Ad Nauseam: A Survivor's Guide to American Consumer Culture

Ad Nauseam: A Survivor's Guide to American Consumer Culture

by Carrie McLaren
     
 

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With the style and irreverence of Vice magazine and the critique of the corporatocracy that made Naomi Klein's No Logo a global hit, the cult magazine Stay Free!--long considered the Adbusters of the United States--is finally offering a compendium of new and previously published material on the impact of consumer culture on our lives.

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Overview

With the style and irreverence of Vice magazine and the critique of the corporatocracy that made Naomi Klein's No Logo a global hit, the cult magazine Stay Free!--long considered the Adbusters of the United States--is finally offering a compendium of new and previously published material on the impact of consumer culture on our lives. The book questions, in the broadest sense, what happens to human beings when their brains are constantly assaulted by advertising and corporate messages. Most people assert that advertising is easily ignored and doesn't have any effect on them or their decision making, but Ad Nauseam shows that consumer pop culture does take its toll.

In an engaging, accessible, and graphically appealing style, Carrie McLaren and Jason Torchinsky (as well as contributors such as David Cross, The Onion's Joe Garden, The New York Times's Julie Scelfo, and others) discuss everything from why the TV program CSI affects jury selection, to the methods by which market researchers stalk shoppers, to how advertising strategy is like dog training. The result is an entertaining and eye-opening account of the many ways consumer culture continues to pervade and transform American life.

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Editorial Reviews

author of The Fortress of Solitude Jonathan Lethem
In his opening salvo in the mental war against the paradoxes of late capitalism, George W. S. Trow proposed a motto: 'Wounded by the Million; Healed—One by One.' What the editors of Stay Free! set up inside the brilliant framework of their magazine is an arena where writers can roll up their sleeves and get cheerfully to work at shrugging off the succubus of commercial culture—for their own sakes, and for all our sakes. This book is a treasury of Trow's kind of healing.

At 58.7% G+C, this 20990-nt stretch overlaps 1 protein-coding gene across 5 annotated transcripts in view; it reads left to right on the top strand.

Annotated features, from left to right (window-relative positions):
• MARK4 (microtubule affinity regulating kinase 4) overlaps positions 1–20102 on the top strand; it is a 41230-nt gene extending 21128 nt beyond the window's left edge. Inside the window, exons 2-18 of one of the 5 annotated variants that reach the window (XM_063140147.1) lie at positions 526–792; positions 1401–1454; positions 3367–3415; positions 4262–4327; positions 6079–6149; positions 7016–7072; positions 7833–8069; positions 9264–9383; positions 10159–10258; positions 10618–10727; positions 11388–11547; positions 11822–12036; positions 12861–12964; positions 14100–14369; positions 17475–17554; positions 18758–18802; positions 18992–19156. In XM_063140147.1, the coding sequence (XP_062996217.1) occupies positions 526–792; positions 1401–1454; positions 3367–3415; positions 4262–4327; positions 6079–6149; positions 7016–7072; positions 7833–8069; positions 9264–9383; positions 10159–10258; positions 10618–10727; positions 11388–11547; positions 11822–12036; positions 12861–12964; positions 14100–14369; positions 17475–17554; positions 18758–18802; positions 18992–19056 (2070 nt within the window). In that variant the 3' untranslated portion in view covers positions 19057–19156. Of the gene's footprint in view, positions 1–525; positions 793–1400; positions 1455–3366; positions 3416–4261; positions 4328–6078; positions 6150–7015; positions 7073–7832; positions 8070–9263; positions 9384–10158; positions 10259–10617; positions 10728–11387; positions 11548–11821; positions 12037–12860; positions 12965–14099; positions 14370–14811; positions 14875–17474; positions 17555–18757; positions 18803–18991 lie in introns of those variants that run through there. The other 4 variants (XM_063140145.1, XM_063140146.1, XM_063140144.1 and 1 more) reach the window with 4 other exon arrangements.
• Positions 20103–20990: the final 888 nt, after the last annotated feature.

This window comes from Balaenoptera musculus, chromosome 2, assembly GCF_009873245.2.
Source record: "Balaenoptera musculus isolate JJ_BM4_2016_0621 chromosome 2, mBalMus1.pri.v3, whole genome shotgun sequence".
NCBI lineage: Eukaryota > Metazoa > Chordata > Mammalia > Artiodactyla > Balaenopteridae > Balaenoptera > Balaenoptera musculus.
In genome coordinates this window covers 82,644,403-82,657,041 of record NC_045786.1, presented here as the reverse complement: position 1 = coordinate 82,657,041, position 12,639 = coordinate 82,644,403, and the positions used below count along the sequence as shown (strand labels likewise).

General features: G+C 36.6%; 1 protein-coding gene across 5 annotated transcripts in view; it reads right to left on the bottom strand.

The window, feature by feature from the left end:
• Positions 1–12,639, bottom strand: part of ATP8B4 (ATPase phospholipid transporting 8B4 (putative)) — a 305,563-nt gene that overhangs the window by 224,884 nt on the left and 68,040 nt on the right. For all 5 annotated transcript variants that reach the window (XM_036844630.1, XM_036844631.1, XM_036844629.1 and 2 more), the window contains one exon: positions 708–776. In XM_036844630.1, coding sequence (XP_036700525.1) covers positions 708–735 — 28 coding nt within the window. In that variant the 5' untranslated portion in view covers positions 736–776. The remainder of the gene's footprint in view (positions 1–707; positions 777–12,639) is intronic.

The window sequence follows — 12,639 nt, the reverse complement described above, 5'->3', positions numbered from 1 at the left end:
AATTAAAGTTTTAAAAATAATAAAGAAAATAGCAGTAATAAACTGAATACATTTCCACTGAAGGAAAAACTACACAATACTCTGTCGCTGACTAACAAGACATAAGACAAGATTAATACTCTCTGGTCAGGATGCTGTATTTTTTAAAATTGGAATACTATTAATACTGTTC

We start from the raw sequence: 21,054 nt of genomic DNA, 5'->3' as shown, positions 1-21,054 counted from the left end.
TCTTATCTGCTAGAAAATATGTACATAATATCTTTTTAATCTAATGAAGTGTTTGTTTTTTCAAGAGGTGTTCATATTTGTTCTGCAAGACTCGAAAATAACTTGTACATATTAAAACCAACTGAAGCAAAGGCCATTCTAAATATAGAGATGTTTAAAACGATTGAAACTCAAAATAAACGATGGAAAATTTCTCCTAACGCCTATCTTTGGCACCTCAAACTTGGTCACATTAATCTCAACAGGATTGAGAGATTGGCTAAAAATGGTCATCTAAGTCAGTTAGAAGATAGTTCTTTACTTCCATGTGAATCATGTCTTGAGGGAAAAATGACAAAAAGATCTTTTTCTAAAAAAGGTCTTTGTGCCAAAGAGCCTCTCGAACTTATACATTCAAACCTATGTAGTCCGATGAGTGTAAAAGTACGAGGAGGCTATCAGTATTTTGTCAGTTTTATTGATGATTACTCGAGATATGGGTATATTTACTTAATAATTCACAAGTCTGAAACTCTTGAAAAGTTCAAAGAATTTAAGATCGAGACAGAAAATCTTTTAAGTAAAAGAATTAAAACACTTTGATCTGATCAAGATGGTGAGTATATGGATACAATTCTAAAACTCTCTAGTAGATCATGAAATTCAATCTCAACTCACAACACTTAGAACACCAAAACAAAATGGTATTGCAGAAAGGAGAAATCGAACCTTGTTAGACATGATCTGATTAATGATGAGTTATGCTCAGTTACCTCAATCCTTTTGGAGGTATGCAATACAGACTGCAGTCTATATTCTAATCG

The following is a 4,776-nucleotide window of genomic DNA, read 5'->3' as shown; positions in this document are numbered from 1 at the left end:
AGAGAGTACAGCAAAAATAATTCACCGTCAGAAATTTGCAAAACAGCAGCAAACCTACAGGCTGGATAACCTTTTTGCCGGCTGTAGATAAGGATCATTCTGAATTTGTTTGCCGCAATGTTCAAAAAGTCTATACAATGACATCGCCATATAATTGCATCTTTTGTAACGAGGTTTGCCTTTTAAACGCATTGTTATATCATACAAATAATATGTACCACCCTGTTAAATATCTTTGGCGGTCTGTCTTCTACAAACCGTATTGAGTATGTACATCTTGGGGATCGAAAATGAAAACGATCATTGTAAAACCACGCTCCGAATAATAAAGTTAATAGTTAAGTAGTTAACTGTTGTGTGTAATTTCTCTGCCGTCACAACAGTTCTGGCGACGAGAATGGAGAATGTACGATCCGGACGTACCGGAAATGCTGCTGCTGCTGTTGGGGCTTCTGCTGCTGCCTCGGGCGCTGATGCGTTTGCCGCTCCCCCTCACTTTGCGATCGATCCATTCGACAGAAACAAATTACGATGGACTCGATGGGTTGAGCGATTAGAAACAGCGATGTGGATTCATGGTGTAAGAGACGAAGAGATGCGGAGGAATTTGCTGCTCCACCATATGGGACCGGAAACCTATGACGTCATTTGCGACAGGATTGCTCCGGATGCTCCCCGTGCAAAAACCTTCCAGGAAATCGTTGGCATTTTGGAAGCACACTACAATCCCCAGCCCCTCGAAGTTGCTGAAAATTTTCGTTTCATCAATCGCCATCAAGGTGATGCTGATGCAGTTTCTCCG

actor and comedian Patton Oswalt
There's no better way for you to avoid the pitfalls of our sinister consumer culture than by buying this book. Purchase it now. And make sure to browse the store's wide selection of novelty bookmarks.
Consumerist.com Ben Popken
Equal parts damning and delightful, Ad Nauseam is a guide for every shell-shocked consumer besieged by American commodity culture, a battleground where the greatest danger is thinking you're smarter than an ad.
creator of the "Killing Us Softly: Advertising Jean Kilbourne
As a longtime critic of advertising and a great fan of Carrie McLaren's and of Stay Free!, I welcome this collection of smart and sassy, illuminating and entertaining essays. This book is a must for anyone concerned about the increasingly pervasive and pernicious impact of the consumer culture on our lives and our world.
Book Calendar Review
Entertaining and informative … If you want to convince your dog to love your iPod, this is the book for you.
Bookslut Carolyn Juris
Several pieces … delve into less familiar territory, and in these passages, the book's themes garner real heft. … While I was reading it, and for a time after I was finished, I found myself questioning everything. … Ad Nauseum broke through the haze built up over years of media consumption.
Library Journal
McLaren and Torchinsky (Stay Free! magazine) provide a loose collection of essays and interviews to critique various aspects of American consumer culture. Two of the more thought-provoking entries are Julie Scelfo's (Newsweek) interview with NYU law professor Richard Sherwin on how television legal dramas shape expectations of jurors, and a debate between Sut Jhally (communications, Univ. of Massachusetts-Amherst) and James Twichell (English & advertising, Univ. of Florida-Gainesville) about the relative merits and demerits of advertising. There are some interesting pieces from inside the world of advertising, such as one on how holidays like "National Denim Day" and "National Private Investigators' Day" came to be, and others related to how magazine media kits try to attract ad revenue. VERDICT Readers familiar with Stay Free! magazine will recognize that, while some notable original essays are included in this book, many of them, as well as fake advertisements, are reprints of material freely available on Stay Free!'s web site (www.stayfreemagazine.org). The book will appeal to readers with an ironic sense of humor or a general suspicion of consumerism as well as those who enjoy keeping track of popular culture.—Elizabeth L. Winter, Georgia Inst. of Technology, Atlanta

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Product Details

ISBN-13:
9780865479876
Publisher:
Faber and Faber
Publication date:
06/23/2009
Edition description:
First Edition
Pages:
368
Sales rank:
1,378,447
Product dimensions:
5.40(w) x 8.20(h) x 1.00(d)

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